European Authorities Overwhelmed As Hundreds Of ISIS Fighters Return Home

Experts and government officials say they can't track hundreds of Europeans returning after fighting alongside ISIS in Syria, Iraq, and Libya in recent years.

Hundreds of Europeans who fought alongside ISIS in Syria and Iraq have returned to a continent officials say lacks the resources to monitor them all.

The returning fighters are an increasing challenge to security and intelligence officials who believe recent terror attacks in Paris and Brussels are part of a continuing effort by ISIS to keep launching deadly attacks inside Europe, officials told BuzzFeed News.

Between 4,000 to 6,000 people from European countries have traveled to fight in Syria, Iraq, and Libya, and roughly 10% are believed to have returned, many bringing with them deadly expertise in weapons, explosives, and an extremist ideology that has already been spreading within European borders.

"Those people that have been traveling there two, three, four years ago, they are absolutely trained and ready to fight," French Senator Nathalie Goulet, who co-heads a commission to track jihadis, told BuzzFeed News. "For us, it's a new threat."

Law enforcement agencies across Europe not only lack the ability to keep tabs on all returning fighters, which Goulet estimates to be between 400 and 600, but poor intelligence sharing between European nations is hindering efforts address the threat of ISIS operatives, she said.

"Turkey said they send information to Belgium, and nobody paid attention to it," she said. "We have to have more cooperation."

Most of the returning fighters were likely not "operatives" under the direction of ISIS, but the terrorist group appears engaged in a campaign to continue deadly attacks inside Europe, Malcolm Nance, executive director of Terror Asymmetrics Project and a former U.S. counterterrorism officer, told BuzzFeed News.

Some of them might have been wounded, grown tired of the battlefield, or even become disillusioned with ISIS. Still, the bulk of fighters returning home pose a challenge to intelligence agencies there, Nance said.

"[French] intelligence about who is in their country is very damn good," he told BuzzFeed News. "That doesn't mean they can track everyone on the ground."

Goulet, the French senator, agreed.

Salah Abdeslam, who is suspected of participating in the Paris attacks in November before returning to Belgium, was captured just a few days before the attacks in Brussels were carried out.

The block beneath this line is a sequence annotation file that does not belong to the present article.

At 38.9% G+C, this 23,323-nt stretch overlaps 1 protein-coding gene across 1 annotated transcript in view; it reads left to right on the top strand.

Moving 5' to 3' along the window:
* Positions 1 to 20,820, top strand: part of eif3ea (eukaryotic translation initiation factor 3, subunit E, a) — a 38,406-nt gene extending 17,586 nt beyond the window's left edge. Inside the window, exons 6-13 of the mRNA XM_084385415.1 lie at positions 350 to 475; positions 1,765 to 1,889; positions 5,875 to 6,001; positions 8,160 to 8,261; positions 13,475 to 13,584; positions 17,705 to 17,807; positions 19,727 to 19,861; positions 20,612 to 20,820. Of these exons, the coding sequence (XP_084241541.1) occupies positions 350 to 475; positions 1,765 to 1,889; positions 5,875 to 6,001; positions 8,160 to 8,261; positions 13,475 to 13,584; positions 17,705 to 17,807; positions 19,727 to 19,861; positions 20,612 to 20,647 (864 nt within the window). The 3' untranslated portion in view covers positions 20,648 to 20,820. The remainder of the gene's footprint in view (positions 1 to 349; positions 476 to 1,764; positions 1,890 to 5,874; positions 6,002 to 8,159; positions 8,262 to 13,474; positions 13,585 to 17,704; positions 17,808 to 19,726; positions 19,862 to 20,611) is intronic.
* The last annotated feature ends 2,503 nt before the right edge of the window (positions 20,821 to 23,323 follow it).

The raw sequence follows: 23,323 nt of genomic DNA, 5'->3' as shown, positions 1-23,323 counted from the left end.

"I'm not confident at all," she said about the ability of France and other countries to keep track of returning fighters. "For the time being, I'm very anxious."

Nance said the number of ISIS operatives in Europe is probably around 70, though their capabilities vary. But a cell of 20 or 30 individuals could still cause havoc, he said.

And terror plots on European soil are likely to continue, Seth Jones, director of the International Security and Defense Policy Center at the RAND Corporation, told BuzzFeed News.

"We'll probably see more of this," he said. "[ISIS] is both leveraging resources they have in Europe and targeting European countries, which they consider infidels."

With ISIS continuing to lose territory in Iraq and Syria, the militant group has shifted resources to external attacks, Jones said. A loss in territory means manpower is freed, and leaders might focus their anger inside Europe instead.

The flow of fighters who have traveled from Europe to Syria, Iraq, and Libya is larger than what has been seen in previous conflicts, and their return could mean many of them come back with a directive or self ambition to launch an attack, Jones said.

Goulet had no specific information about ISIS targeting Europe, but said France and its neighbors remain on edge.

"All governments know to put the threat level very, very high," she said. "There is no question we are in a very high level of threat."

It's a state that experts said is likely to continue for some time.

"The threat levels we are seeing in Europe will likely remain very high for the foreseeable future," Jones said. "They have more people to monitor than they have people to be able to monitor them with."

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